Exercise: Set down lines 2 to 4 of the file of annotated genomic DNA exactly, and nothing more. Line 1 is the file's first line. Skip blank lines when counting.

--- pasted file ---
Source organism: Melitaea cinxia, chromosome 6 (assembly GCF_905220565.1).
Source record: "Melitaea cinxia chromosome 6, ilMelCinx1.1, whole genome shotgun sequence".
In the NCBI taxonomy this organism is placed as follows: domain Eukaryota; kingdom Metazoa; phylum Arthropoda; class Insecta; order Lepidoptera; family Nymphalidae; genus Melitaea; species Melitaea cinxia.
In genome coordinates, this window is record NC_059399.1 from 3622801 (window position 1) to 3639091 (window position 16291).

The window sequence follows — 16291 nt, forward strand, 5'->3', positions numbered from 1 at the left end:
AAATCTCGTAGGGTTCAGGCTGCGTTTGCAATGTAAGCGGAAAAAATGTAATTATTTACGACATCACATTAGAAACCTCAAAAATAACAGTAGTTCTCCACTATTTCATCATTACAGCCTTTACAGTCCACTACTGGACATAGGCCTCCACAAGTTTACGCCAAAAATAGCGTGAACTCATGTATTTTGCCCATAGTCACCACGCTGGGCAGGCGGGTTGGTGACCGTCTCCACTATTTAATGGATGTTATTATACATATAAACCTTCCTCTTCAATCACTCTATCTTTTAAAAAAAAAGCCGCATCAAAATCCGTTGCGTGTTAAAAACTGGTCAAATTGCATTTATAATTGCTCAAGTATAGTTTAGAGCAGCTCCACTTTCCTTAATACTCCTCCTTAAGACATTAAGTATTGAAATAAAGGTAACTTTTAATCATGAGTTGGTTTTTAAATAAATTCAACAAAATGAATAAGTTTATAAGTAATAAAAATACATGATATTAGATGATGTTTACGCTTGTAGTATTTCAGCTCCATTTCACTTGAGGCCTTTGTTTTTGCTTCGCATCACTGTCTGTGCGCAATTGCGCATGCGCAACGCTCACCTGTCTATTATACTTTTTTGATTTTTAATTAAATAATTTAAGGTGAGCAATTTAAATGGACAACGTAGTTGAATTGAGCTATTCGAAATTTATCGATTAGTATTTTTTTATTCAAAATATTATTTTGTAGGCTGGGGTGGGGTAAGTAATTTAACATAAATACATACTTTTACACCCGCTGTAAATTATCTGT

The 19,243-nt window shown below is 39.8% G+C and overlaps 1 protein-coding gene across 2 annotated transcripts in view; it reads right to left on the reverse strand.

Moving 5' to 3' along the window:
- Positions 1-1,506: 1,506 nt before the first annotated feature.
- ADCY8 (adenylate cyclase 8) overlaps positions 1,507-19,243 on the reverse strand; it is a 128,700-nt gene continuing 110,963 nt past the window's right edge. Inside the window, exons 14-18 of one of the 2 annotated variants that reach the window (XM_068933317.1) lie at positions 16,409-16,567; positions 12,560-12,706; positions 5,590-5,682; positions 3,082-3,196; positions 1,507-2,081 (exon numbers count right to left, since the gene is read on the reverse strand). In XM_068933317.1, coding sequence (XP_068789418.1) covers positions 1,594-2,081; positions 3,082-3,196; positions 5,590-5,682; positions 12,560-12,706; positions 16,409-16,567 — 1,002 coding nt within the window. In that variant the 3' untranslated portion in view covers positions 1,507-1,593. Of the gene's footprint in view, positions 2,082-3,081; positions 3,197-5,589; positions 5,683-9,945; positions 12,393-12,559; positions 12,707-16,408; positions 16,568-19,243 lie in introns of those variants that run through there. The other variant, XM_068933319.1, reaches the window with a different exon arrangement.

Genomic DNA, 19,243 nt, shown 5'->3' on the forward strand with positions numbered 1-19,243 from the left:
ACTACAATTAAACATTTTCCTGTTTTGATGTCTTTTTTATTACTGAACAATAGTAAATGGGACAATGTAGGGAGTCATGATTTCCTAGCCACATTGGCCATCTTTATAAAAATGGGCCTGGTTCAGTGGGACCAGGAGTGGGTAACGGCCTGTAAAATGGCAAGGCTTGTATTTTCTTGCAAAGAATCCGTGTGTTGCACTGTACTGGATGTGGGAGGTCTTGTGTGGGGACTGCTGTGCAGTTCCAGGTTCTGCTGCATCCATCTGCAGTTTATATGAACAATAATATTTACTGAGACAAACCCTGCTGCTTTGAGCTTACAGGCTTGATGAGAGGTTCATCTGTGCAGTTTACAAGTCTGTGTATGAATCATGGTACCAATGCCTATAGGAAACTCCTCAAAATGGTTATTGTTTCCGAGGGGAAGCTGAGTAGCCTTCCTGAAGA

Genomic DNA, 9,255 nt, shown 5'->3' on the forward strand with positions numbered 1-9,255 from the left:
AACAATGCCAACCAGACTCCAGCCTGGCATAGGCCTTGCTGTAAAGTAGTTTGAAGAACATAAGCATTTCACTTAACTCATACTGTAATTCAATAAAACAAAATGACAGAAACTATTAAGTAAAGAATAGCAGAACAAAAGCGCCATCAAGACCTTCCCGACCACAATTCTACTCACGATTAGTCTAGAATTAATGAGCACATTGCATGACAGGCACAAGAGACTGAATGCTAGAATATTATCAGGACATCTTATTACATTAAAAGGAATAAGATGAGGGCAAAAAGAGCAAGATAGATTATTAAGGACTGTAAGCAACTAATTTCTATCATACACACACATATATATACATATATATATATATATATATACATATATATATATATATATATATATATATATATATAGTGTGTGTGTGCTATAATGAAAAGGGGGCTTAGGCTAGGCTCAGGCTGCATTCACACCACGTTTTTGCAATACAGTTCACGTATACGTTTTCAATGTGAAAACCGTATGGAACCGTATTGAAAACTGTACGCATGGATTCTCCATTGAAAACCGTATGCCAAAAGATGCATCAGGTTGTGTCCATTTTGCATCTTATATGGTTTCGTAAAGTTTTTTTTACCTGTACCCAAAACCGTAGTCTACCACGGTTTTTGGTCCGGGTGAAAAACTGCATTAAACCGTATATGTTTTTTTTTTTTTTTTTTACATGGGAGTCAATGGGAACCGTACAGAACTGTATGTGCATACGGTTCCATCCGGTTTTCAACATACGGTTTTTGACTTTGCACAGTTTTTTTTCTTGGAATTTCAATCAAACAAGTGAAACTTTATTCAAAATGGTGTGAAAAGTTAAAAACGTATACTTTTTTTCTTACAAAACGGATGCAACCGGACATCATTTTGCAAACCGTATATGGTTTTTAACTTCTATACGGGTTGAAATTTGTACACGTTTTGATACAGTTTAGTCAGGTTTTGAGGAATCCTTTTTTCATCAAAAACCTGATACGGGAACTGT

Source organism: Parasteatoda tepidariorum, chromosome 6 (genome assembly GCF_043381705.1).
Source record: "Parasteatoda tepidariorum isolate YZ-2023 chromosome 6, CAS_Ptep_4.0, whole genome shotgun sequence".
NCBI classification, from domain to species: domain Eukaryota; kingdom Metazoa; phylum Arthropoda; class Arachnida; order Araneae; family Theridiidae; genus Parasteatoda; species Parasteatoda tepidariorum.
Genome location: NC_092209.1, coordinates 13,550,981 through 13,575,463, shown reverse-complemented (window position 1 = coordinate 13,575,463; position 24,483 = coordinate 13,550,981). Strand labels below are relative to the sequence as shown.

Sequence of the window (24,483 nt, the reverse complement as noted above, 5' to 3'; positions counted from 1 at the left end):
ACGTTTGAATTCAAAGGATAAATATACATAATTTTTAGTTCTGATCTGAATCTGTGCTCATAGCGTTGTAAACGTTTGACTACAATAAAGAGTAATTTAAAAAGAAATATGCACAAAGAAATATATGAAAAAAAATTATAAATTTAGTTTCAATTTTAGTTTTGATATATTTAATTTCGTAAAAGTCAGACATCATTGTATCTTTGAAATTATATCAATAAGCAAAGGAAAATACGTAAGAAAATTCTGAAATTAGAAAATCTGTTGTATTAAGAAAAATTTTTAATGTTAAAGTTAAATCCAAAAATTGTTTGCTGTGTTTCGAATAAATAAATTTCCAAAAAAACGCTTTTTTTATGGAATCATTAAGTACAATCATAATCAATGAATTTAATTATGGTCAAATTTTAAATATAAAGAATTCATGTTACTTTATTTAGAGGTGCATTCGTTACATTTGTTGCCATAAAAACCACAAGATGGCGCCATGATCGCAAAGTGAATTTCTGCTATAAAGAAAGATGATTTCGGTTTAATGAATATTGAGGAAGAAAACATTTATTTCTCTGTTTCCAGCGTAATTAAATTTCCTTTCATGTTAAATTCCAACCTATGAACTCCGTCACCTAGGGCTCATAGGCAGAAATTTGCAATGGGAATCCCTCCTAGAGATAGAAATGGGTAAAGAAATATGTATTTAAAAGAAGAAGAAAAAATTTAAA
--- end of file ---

Source record: "Melitaea cinxia chromosome 6, ilMelCinx1.1, whole genome shotgun sequence".
In the NCBI taxonomy this organism is placed as follows: domain Eukaryota; kingdom Metazoa; phylum Arthropoda; class Insecta; order Lepidoptera; family Nymphalidae; genus Melitaea; species Melitaea cinxia.
In genome coordinates, this window is record NC_059399.1 from 3622801 (window position 1) to 3639091 (window position 16291).